The Beauty Of Essaouira

Essaouira 1I was travelling in Morocco – a sensual haven by the way! Me, my back-pack containing a quarter of my wardrobe (which is quite big by the way and I somehow managed to put it into my not so big back-pack), my rolled up towel, my tooth-brush, my little bottle of Citronella to warn off those pesky mosquitos and my beloved Tea Tree oil Shampoo by Maple Holistics – which I wouldn’t have
left home without!
On my adventures, I came across a little village not far from Marrakesh. This little village known as Essaouira is allegedly where Jimi Hendrix visited in the summer of 1969 and wrote fair few songs to add to his repertoire. I was deeply in awe of the colors of this city, the colors…the sights, the smells, the lights, the call-to- prayer – which I found so majestic, the ever color changing bright skies and not to mention the vast blue choppy ocean. Yes Essaouira is a little Moroccan city that resides by the Atlantic sea. The waves are so vast and strong that many surfers and wind surfers have this incredible village on their list to go and surf!
Mogador was the once formal name of Essaouira and was once home to the Berbers (an old desert tribe that still exists). Now while there is still a lot of Berber influence in Essaouira, it’s now home to a wide variety of peoples – including a few Westerners that have decided to make this Jimi-esk village their home. I found that this little city carried so much history, culture and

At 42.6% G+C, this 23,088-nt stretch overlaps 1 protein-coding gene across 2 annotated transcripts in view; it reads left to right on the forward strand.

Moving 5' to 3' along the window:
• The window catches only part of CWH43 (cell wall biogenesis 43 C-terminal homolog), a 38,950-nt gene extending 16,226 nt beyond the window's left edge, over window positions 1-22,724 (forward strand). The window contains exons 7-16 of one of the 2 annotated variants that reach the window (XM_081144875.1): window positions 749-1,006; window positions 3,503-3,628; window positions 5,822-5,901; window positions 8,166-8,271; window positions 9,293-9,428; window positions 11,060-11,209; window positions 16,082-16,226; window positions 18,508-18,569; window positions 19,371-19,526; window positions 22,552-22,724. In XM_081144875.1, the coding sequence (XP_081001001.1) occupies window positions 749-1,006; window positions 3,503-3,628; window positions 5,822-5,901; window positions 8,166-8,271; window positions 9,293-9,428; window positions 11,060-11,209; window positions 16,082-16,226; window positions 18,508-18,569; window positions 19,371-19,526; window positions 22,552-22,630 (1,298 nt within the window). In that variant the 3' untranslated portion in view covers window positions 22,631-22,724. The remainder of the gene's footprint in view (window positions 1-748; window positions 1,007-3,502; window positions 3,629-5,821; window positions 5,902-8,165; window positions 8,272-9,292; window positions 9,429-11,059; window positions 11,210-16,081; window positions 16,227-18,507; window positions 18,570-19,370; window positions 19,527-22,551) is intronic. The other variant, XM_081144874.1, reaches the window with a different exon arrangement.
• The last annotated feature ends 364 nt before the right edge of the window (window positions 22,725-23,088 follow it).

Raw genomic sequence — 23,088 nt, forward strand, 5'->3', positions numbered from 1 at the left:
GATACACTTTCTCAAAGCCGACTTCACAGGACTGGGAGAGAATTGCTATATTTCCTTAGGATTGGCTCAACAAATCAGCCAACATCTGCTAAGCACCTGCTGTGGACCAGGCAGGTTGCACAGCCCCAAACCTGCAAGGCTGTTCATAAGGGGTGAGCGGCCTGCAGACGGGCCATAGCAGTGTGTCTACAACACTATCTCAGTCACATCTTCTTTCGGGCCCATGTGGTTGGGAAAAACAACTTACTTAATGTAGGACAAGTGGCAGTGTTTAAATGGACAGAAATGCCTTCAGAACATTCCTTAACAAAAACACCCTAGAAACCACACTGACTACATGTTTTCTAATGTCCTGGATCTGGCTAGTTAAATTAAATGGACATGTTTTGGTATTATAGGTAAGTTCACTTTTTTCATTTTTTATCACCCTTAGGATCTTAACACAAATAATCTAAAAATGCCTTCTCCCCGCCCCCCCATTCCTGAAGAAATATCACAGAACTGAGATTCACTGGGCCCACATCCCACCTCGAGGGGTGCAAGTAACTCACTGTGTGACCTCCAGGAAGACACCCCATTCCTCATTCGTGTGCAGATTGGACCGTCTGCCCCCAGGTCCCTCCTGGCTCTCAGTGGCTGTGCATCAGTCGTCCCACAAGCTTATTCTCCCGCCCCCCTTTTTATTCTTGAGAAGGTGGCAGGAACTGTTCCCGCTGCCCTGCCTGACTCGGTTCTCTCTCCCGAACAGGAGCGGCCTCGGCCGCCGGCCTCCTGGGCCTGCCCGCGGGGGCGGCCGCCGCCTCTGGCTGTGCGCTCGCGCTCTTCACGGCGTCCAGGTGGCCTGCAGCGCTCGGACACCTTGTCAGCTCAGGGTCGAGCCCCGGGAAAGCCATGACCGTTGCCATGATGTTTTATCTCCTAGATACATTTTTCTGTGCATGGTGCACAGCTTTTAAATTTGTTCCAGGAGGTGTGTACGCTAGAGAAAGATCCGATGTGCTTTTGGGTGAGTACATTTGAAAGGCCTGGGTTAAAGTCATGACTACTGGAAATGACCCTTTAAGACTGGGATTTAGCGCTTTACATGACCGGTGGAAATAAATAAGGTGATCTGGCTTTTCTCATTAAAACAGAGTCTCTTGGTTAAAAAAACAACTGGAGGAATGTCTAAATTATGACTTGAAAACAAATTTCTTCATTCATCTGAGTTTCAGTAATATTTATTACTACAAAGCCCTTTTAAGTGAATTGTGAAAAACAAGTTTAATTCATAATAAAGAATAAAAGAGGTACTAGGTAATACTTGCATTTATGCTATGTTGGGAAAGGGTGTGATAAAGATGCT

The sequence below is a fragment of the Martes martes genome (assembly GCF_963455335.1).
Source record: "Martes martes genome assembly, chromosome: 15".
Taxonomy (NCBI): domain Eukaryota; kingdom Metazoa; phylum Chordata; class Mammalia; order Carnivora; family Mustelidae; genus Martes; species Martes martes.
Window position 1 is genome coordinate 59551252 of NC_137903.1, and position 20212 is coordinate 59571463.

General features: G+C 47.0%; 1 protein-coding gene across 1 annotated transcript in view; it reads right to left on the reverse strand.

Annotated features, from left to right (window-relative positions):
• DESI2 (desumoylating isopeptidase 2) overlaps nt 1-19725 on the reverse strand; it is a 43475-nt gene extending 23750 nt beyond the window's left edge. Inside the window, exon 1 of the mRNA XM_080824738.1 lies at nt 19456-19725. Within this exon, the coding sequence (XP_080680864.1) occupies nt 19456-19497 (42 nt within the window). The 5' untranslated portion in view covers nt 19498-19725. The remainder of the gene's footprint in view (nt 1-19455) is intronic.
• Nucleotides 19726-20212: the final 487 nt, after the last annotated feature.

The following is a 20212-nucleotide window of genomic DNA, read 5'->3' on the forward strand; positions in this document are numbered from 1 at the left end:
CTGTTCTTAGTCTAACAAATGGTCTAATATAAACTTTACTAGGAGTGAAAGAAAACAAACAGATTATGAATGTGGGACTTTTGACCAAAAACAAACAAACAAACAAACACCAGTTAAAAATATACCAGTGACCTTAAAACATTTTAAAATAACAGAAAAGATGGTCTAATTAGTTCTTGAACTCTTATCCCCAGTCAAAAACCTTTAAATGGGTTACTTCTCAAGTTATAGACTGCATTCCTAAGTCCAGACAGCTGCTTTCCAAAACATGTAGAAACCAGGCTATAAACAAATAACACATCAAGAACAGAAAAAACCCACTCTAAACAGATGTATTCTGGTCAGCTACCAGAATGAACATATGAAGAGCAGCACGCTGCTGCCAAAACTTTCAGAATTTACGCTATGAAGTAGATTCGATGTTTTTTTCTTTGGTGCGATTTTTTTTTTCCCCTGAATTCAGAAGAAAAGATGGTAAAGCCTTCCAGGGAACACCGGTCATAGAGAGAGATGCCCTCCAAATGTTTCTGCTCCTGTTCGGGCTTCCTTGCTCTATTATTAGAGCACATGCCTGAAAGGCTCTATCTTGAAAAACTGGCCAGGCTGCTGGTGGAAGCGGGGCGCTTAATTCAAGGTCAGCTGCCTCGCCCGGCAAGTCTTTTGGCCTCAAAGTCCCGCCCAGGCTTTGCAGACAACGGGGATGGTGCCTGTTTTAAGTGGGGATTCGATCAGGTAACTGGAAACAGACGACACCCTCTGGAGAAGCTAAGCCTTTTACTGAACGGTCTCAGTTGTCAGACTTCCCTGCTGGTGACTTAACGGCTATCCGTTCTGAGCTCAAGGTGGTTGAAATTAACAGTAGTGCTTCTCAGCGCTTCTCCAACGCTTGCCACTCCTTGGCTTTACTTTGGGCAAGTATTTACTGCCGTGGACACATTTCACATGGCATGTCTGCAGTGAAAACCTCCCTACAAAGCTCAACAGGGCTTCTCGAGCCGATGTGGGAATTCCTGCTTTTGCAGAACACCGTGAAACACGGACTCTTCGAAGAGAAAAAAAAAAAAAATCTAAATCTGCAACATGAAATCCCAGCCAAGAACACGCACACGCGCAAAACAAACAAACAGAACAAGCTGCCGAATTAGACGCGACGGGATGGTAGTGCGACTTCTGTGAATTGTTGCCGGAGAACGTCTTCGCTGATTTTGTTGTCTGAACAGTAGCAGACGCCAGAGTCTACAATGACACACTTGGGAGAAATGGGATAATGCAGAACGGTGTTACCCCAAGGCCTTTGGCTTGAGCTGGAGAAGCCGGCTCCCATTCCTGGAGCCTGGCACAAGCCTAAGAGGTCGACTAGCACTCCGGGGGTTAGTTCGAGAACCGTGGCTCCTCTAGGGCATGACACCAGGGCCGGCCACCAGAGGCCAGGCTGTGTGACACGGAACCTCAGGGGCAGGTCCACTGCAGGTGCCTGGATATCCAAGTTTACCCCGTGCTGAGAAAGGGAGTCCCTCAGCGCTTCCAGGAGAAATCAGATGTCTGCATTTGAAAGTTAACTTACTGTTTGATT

really felt like a warm and welcoming family town. I noticed many people knew each-other – although they usually do in small villages but this had a special feel to it. It seemed as if people operated in such a way that they would do things for each-other quite unconditionally, like an unspoken rule of “you scratch my back and I’ll scratch yours”… but even more unconditional than that.


I noticed people’s doors were open, I got invited into many of them (usually blue doors) to drink Moroccan mint tea and play (as best as I could) on the drums or bang on them more like! Lol! I would just spend my days sinking into the warmth of Moroccan culture and thinking about my ancestors who had once lived there. Being half Moroccan, once I had finally touched ground with this land, I felt like I was completing a part of my family history. I was fascinated with this land from the moment I arrived. Even though I found it to be quite intense I must say – in other words Moroccans tend to not be afraid of getting all up in your grill you could say – I also learnt to just sit back, relax, drink tea and basically just learn to say NO.
That I would have to say would be my one of my own learn advice that I feel only fair to pass on to you. For females traveling alone, bring a head scarf, even though you may stick out like a sore thumb beiEssaouira 2ng a westerner in a scarf (although not always), in my opinion I found it helpful in terms of being less bothered on what can sometimes feel like a moment to moment basis. If you want to take it a step further you could always put a ring on your wedding finger and just point to it when it seems as if your about to be asked out for the 15 th millionth time! Not to sound egoistic at all, but it’s a well-known fact that Moroccan men are attracted to Western women. So all in all – I would say don’t leave Morocco off your travel map but make sure you pin in an avid NO into your vocal repertoire… I would say in actual fact don’t leave home without it!

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